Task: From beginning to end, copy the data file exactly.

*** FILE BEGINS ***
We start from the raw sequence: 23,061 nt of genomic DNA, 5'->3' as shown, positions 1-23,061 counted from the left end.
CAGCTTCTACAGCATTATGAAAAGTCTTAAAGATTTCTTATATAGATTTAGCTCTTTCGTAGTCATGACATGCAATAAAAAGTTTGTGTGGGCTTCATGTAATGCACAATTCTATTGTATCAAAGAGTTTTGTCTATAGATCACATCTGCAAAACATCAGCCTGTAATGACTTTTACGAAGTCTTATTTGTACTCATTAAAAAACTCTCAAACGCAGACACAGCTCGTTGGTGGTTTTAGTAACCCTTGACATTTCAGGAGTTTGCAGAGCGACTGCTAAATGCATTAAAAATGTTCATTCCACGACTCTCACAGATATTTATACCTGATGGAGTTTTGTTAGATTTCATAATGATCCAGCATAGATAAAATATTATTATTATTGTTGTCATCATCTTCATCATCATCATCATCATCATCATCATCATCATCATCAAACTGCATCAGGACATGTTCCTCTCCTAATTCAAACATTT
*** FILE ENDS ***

We start from the raw sequence: 23,061 nt of genomic DNA, 5'->3' as shown, positions 1-23,061 counted from the left end.
CAGCTTCTACAGCATTATGAAAAGTCTTAAAGATTTCTTATATAGATTTAGCTCTTTCGTAGTCATGACATGCAATAAAAAGTTTGTGTGGGCTTCATGTAATGCACAATTCTATTGTATCAAAGAGTTTTGTCTATAGATCACATCTGCAAAACATCAGCCTGTAATGACTTTTACGAAGTCTTATTTGTACTCATTAAAAAACTCTCAAACGCAGACACAGCTCGTTGGTGGTTTTAGTAACCCTTGACATTTCAGGAGTTTGCAGAGCGACTGCTAAATGCATTAAAAATGTTCATTCCACGACTCTCACAGATATTTATACCTGATGGAGTTTTGTTAGATTTCATAATGATCCAGCATAGATAAAATATTATTATTATTGTTGTCATCATCTTCATCATCATCATCATCATCATCATCATCATCATCATCAAACTGCATCAGGACATGTTCCTCTCCTAATTCAAACATTT